Meteorology/Atmospheric Physics Textbook for Physics Undergrad Seniors

In summary: I tookInteresting -- what does a PhD EE like yourself take such a class for? General interest, or did it apply to your PhD studies in some way? Just curious...
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Hi! I am looking for a (recent - about 2020 or sooner but anything is welcome) meteorology textbook that actually explains things in detail. I am specifically interested in tornadoes like everyone else, but I have a solid physics background and want to actually learn about them. Does anyone know of some higher-level textbooks that talk about this? Or other resources that explain atmospheric science?

Everything I find online is for children, and my university doesn't have a meteorology or atmospheric division so I can't ask anyone here. I would love any advice or recommendations! Thank you!
 
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I'm not sure, whether this is one is of the type you look for. It's about using hydrodynamics to the physics of the atmosphere. It's a book grown from lecture notes for undergrads in meteorology at Goethe University Frankfurt, Germany:

U. Achatz, Atmospheric Dynamics, Springer (2022)
https://doi.org/10.1007/978-3-662-63941-2
 
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  • #3
magiladd said:
my university doesn't have a meteorology or atmospheric division so I can't ask anyone here. I would love any advice or recommendations!
Maybe find some universities that do have such classes and programs, and look at the class descriptions to see what textbooks they are using. Then you can use your university library to borrow the books (either they will have them or they can use inter-library loans).
 
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magiladd said:
Hi! I am looking for a (recent - about 2020 or sooner but anything is welcome) meteorology textbook that actually explains things in detail. I am specifically interested in tornadoes like everyone else, but I have a solid physics background and want to actually learn about them. Does anyone know of some higher-level textbooks that talk about this? Or other resources that explain atmospheric science?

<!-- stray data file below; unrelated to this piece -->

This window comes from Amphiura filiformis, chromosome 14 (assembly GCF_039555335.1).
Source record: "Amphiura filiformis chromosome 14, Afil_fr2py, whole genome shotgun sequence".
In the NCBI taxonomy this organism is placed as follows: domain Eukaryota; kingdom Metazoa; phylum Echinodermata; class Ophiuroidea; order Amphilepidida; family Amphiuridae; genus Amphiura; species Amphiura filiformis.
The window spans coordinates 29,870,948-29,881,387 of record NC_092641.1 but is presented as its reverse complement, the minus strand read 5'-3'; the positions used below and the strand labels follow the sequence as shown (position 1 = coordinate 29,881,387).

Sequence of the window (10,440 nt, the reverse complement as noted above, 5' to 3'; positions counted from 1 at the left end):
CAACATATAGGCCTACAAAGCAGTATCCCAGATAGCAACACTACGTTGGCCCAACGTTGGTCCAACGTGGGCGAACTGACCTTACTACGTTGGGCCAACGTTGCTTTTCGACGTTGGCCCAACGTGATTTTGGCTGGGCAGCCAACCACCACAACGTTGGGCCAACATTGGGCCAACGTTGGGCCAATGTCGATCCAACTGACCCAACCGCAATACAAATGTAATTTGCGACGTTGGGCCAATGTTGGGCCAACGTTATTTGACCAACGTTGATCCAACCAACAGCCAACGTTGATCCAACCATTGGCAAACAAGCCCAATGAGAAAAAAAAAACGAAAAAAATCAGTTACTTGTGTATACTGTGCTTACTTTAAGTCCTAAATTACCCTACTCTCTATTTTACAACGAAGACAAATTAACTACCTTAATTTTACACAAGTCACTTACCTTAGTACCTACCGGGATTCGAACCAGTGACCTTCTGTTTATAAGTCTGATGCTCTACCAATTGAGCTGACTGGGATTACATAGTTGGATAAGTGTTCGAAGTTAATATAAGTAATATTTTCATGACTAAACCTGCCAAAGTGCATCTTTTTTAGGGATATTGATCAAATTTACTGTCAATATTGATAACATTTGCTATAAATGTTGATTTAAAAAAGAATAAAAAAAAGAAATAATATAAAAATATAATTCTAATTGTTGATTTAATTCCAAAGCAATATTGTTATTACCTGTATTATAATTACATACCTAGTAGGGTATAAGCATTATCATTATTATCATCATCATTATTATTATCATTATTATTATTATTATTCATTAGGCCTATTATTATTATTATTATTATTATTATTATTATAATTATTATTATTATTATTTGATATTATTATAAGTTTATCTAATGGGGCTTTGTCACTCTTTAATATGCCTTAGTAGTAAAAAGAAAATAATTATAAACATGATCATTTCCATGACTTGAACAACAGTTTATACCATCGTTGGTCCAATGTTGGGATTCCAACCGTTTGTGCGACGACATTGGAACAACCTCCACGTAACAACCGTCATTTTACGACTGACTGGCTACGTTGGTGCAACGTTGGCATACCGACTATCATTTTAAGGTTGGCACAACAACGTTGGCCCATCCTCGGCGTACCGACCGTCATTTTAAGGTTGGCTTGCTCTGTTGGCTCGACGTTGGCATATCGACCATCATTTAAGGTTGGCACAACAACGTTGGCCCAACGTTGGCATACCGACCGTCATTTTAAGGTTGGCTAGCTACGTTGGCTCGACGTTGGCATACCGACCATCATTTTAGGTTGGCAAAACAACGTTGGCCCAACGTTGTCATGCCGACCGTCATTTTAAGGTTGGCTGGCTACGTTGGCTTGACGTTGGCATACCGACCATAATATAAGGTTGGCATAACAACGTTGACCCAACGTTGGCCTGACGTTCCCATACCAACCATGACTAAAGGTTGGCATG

Everything I find online is for children, and my university doesn't have a meteorology or atmospheric division so I can't ask anyone here. I would love any advice or recommendations! Thank you!

Searching the Cambridge University Press website for "tornado" turned up these:

Hakim, G., & Patoux, J. (2021). Weather: A Concise Introduction (2nd ed.). Cambridge: Cambridge University Press. doi:10.1017/9781108963688
https://www.cambridge.org/highereducation/books/weather/42B4BEA117A04B14E165DE0A18FBEBB4Trapp, R. (2013). Mesoscale-Convective Processes in the Atmosphere. Cambridge: Cambridge University Press. doi:10.1017/CBO9781139047241 https://www.cambridge.org/core/book...e-atmosphere/0314457B99ACE8AEFB5D0520A23A8F49
 
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When I was in school (~30 years ago) the atmospheric science department used Introduction to Dynamic Meteorology by Holton for their 3rd year course on fluids. It is basically at the level of Griffith's book on electrodynamics so should be very accessible. I don't recall it having much material on hurricanes or tornados, but it seemed to be a reasonable text to learn the basics. I never took the course, but I found the book somewhat useful as a supplement to a grad-level planetary atmospheres & ionospheres course I took that did not follow any textbook.

jason
 
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jasonRF said:
supplement to a grad-level planetary atmospheres & ionospheres course I took
Interesting -- what does a PhD EE like yourself take such a class for? General interest, or did it apply to your PhD studies in some way? Just curious... :smile:
 
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berkeman said:
Interesting -- what does a PhD EE like yourself take such a class for? General interest, or did it apply to your PhD studies in some way? Just curious... :smile:
I was in a research group that primarily studied the Earth's ionosphere and magnetosphere, although some work was also in upper atmospheric physics and lightning. There are a number of such groups around the US, some of which are/were in EE departments (Stanford, Illinois, Michigan, Dartmouth, Cornell, Penn State, etc). Not sure what the history is of the various groups around the country, but I think the one I was in started with plasma physicists that had been working on vacuum tubes moving over to study radiowave propagation in the ionosphere when solid-state devices started to become more important than tubes.

jason
 
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